Last year’s Singapore summit between U.S. President Donald Trump and North Korean leader Kim Jong Un was a global ratings success as the first-ever meeting between leaders of the two countries, but the outcome was underwhelming. The world awaits the second summit, which will take place Feb. 27 and 28 in Hanoi, with similar breathlessness.

Is there cause for cautious optimism compared with last year’s pre-summit irrational exuberance? Having schooled Trump in the art of the deal in Singapore, will Kim relinquish his bombs in Hanoi? Will the two unpredictable leaders break the Korean deadlock that has been frozen for 69 years, as the key to unlocking the Northeast Asian geopolitical frame?

Trump declared mission accomplished in Singapore, insisting North Korea was no longer a nuclear threat. His grandstanding boasts have been contradicted by his own intelligence agencies, who share the experts’ consensus that Pyongyang is unlikely to give up its bombs. In a recent report to the Security Council, U.N. experts confirmed that North Korea’s nuclear and ballistic missile programs remain intact and Pyongyang has dispersed its nuclear assets as a hedge against decapitating U.S. strikes.

Americans seem to be afflicted by a curious historical amnesia. The facts are indisputable. The number of non-nuclear countries to have been attacked and invaded by the United States since 1945 is legion. Conversely, not one country with the bomb has been attacked. This equation, more than any other, drives the decision-making calculus of countries fearful of U.S. aggression. Kim may be paranoid about U.S. military strikes. The cause of his paranoia lies not in any internal psychoses, but in the history of belligerent U.S. militarism.

U.S. intelligence has also confirmed that, contrary to Trump’s justification for abandoning the July 2015 multiparty nuclear deal, Iran has not restarted its nuclear weapon program. If Trump secures a comparable deal with Kim in Hanoi, the world will breathe a collective sigh of relief and I pledge to nominate him for next year’s Noble Peace Prize. But don’t hold your breath.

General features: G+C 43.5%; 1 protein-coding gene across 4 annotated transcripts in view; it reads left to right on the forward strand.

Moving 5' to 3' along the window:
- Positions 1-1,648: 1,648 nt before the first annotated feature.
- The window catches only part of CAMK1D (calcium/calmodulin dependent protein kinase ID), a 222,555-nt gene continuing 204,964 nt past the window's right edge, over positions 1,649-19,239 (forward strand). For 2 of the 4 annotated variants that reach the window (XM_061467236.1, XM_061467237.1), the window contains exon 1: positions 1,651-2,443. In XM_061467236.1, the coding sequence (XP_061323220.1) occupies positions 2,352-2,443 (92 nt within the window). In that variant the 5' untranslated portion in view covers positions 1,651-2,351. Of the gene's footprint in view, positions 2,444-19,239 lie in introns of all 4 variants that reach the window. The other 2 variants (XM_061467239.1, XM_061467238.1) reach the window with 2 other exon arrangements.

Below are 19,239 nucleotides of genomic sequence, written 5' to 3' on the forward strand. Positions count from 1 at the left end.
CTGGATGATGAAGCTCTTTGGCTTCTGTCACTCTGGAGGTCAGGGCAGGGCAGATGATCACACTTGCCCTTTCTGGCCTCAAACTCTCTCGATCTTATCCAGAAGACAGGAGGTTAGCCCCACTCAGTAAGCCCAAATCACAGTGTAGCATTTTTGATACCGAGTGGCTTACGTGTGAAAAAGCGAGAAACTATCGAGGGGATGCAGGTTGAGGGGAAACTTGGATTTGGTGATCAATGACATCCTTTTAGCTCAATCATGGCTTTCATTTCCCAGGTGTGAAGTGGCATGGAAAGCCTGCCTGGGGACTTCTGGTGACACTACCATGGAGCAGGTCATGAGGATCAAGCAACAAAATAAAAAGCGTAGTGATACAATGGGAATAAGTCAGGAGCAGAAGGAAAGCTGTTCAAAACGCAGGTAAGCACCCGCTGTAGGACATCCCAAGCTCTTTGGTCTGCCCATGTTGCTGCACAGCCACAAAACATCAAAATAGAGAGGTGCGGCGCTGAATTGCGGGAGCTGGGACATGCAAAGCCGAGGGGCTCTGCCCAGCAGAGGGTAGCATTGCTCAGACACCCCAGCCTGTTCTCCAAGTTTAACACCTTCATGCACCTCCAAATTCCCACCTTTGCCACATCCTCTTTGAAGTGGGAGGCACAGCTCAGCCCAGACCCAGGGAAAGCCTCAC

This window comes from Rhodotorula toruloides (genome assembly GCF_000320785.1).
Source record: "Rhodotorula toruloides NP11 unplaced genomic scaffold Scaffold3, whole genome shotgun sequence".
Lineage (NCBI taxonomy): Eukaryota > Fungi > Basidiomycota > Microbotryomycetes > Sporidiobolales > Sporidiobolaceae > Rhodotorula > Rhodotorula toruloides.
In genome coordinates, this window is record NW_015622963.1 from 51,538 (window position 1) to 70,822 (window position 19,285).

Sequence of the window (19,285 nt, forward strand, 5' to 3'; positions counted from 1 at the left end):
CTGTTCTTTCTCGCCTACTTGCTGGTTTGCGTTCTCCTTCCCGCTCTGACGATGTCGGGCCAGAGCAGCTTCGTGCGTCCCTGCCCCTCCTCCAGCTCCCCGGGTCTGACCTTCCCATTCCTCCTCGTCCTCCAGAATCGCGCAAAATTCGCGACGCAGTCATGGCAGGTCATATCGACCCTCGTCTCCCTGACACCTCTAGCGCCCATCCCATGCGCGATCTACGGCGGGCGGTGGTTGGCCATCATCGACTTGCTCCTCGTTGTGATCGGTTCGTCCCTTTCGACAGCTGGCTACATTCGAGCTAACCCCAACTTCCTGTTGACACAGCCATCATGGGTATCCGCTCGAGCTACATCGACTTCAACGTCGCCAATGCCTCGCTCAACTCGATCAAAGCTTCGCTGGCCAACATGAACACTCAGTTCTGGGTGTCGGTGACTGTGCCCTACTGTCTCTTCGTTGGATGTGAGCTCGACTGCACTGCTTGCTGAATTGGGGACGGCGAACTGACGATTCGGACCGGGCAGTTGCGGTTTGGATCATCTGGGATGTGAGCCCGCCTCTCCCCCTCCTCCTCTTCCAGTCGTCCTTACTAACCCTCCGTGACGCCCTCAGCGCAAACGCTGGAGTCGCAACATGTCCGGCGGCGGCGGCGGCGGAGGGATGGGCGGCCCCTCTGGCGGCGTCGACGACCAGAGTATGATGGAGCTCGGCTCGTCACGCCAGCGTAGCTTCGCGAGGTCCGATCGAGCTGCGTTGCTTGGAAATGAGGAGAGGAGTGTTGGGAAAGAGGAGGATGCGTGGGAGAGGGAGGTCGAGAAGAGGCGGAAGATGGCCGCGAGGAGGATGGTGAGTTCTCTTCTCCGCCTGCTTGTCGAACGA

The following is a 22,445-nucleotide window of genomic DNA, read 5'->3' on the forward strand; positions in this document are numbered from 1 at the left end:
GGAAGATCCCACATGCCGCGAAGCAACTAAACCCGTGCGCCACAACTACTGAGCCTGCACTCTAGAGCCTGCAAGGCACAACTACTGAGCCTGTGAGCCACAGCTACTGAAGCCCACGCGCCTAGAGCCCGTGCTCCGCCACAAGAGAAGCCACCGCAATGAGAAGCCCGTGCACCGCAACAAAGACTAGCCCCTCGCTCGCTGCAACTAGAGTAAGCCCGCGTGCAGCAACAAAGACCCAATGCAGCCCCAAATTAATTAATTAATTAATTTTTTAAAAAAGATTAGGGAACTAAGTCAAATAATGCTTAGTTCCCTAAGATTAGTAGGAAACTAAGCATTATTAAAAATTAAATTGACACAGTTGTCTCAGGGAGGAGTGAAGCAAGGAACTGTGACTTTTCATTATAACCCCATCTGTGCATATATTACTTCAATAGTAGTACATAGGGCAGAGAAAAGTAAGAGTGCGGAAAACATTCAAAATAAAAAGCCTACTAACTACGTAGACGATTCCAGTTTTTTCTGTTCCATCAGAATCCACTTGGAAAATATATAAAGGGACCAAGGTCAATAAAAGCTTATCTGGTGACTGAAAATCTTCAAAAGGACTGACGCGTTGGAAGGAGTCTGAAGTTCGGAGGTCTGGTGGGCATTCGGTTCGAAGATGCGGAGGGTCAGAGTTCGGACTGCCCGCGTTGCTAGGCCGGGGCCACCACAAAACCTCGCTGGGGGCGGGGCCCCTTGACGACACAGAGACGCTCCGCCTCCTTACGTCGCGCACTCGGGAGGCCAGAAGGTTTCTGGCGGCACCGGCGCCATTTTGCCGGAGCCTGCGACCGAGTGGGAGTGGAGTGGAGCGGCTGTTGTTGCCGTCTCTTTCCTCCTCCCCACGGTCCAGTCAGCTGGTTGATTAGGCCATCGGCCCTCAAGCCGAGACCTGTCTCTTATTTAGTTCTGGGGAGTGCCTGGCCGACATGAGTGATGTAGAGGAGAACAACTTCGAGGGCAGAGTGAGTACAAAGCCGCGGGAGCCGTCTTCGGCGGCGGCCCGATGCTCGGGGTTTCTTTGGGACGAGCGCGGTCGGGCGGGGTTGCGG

Setting aside all skepticism and justified criticism of Trump’s decidedly undiplomatic style of conducting foreign policy, in some respects his unconventional methods have distracted attention from the substance of his policies. He has not started a single new war, at least not yet. On the contrary, he has chosen to terminate some that long since stopped serving any useful purpose and were continuing because of sheer historical inertia, for example Afghanistan and Syria. As one of the longest-running conflicts in the world, the Korean crisis has thus far defied all conventional efforts at resolution. Trump certainly deserves an “A” for effort to go with a “C” for results.

In the meantime, it is worth acknowledging that thanks to Trump, Kim and, in particular, South Korean President Moon Jae-in, the Korean Peninsula is much less at risk of war than two years ago amid threats and counter-threats of fire and fury. Hostilities seemed imminent in the summer of 2017, with all the unpredictable consequences regarding escalation thresholds and mass casualties. Retired Brig. Gen. Vincent Brooks, U.S. commander in South Korea at the time, confirmed in a Jan. 18 PBS interview that the two sides came close to war. The war clouds have dissipated from Northeast Asian skies for now.

The possibility of a bad deal cannot be ruled out. In Singapore Trump made some concrete concessions up front in return for vague and soft promises on eventual denuclearization of the entire peninsula. Since then Kim has continued to advance his nuclear and missile capabilities and programs, while spurning efforts to engage in working-level talks on next steps to denuclearization.

Americans and allies would be less forgiving if Trump falls into the same trap again, such as total withdrawal of U.S. troops from South Korea and a lifting of the U.S. nuclear umbrella from East Asia. Japan would be especially upset if its interests are ignored and sacrificed just so Trump can boast of a successful summit. This could happen if intercontinental ballistic missiles that can target the U.S. mainland are banned but Kim gets to keep short-range missiles that can strike Japan.

Avoiding a nuclear war is the highest priority, followed by not rewarding North Korea for decades of rogue behavior on its nuclear and missile programs. Despite the low odds of success, there is no alternative to diplomacy in the search for peace. This might involve a three-step agenda for the Hanoi summit.

First, secure a verifiable promise from Kim to cap North Korea’s nuclear and missile capability at present levels, which is short of reliable targeting of all of the U.S. mainland. Second, grant Kim the promise that he will not be attacked and his regime will not be subject to change by external force of arms.

Other low-hanging fruit include a formal end to the Korean War and the establishment of liaison offices as prelude to diplomatic relations. And third, deepen inter-Korean relations and engage North Korea with the international economy so that Pyongyang will have more to lose than gain by reverting to its bad old ways of criminal behavior.

The encouraging thought is that about 14 months have passed without a North Korean strategic provocation, test or demonstration.

Ramesh Thakur, a former United Nations assistant secretary-general, is an emeritus professor in the Crawford School of Public Policy, Australian National University.

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